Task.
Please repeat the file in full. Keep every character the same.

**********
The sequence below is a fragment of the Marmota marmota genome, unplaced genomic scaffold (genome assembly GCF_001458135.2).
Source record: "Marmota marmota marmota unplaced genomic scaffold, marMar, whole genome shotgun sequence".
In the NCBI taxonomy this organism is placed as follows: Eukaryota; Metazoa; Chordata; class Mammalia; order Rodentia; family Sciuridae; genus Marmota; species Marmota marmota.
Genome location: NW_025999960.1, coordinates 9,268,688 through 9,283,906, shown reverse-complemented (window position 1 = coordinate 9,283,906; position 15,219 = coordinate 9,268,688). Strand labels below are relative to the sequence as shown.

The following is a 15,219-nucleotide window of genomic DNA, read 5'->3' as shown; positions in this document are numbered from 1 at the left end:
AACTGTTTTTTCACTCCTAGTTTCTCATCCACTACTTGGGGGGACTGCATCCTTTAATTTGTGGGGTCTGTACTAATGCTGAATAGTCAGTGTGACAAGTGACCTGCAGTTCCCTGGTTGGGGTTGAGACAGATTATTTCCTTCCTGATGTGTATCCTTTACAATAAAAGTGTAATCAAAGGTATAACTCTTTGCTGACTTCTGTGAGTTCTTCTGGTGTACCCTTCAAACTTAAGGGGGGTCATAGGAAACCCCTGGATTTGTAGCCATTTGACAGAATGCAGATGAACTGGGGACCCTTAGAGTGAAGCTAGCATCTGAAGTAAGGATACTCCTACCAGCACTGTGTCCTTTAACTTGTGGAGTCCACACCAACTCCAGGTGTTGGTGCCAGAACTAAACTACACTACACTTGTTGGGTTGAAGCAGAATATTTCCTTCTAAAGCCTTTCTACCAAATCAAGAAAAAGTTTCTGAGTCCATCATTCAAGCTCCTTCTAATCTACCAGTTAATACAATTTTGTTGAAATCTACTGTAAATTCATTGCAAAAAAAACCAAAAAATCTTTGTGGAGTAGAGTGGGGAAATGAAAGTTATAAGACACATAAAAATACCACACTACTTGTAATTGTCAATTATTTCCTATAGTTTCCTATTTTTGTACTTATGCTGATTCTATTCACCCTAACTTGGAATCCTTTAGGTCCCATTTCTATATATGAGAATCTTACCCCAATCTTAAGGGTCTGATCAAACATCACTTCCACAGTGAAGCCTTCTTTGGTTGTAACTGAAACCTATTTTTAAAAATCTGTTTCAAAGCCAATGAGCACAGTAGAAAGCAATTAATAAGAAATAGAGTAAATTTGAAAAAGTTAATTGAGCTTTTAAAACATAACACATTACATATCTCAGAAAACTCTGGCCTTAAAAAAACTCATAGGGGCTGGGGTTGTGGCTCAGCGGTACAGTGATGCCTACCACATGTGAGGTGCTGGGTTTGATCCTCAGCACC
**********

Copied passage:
The sequence below is a fragment of the Marmota marmota genome, unplaced genomic scaffold (genome assembly GCF_001458135.2).
Source record: "Marmota marmota marmota unplaced genomic scaffold, marMar, whole genome shotgun sequence".
In the NCBI taxonomy this organism is placed as follows: Eukaryota; Metazoa; Chordata; class Mammalia; order Rodentia; family Sciuridae; genus Marmota; species Marmota marmota.
Genome location: NW_025999960.1, coordinates 9,268,688 through 9,283,906, shown reverse-complemented (window position 1 = coordinate 9,283,906; position 15,219 = coordinate 9,268,688). Strand labels below are relative to the sequence as shown.

The following is a 15,219-nucleotide window of genomic DNA, read 5'->3' as shown; positions in this document are numbered from 1 at the left end:
AACTGTTTTTTCACTCCTAGTTTCTCATCCACTACTTGGGGGGACTGCATCCTTTAATTTGTGGGGTCTGTACTAATGCTGAATAGTCAGTGTGACAAGTGACCTGCAGTTCCCTGGTTGGGGTTGAGACAGATTATTTCCTTCCTGATGTGTATCCTTTACAATAAAAGTGTAATCAAAGGTATAACTCTTTGCTGACTTCTGTGAGTTCTTCTGGTGTACCCTTCAAACTTAAGGGGGGTCATAGGAAACCCCTGGATTTGTAGCCATTTGACAGAATGCAGATGAACTGGGGACCCTTAGAGTGAAGCTAGCATCTGAAGTAAGGATACTCCTACCAGCACTGTGTCCTTTAACTTGTGGAGTCCACACCAACTCCAGGTGTTGGTGCCAGAACTAAACTACACTACACTTGTTGGGTTGAAGCAGAATATTTCCTTCTAAAGCCTTTCTACCAAATCAAGAAAAAGTTTCTGAGTCCATCATTCAAGCTCCTTCTAATCTACCAGTTAATACAATTTTGTTGAAATCTACTGTAAATTCATTGCAAAAAAAACCAAAAAATCTTTGTGGAGTAGAGTGGGGAAATGAAAGTTATAAGACACATAAAAATACCACACTACTTGTAATTGTCAATTATTTCCTATAGTTTCCTATTTTTGTACTTATGCTGATTCTATTCACCCTAACTTGGAATCCTTTAGGTCCCATTTCTATATATGAGAATCTTACCCCAATCTTAAGGGTCTGATCAAACATCACTTCCACAGTGAAGCCTTCTTTGGTTGTAACTGAAACCTATTTTTAAAAATCTGTTTCAAAGCCAATGAGCACAGTAGAAAGCAATTAATAAGAAATAGAGTAAATTTGAAAAAGTTAATTGAGCTTTTAAAACATAACACATTACATATCTCAGAAAACTCTGGCCTTAAAAAAACTCATAGGGGCTGGGGTTGTGGCTCAGCGGTACAGTGATGCCTACCACATGTGAGGTGCTGGGTTTGATCCTCAGCACC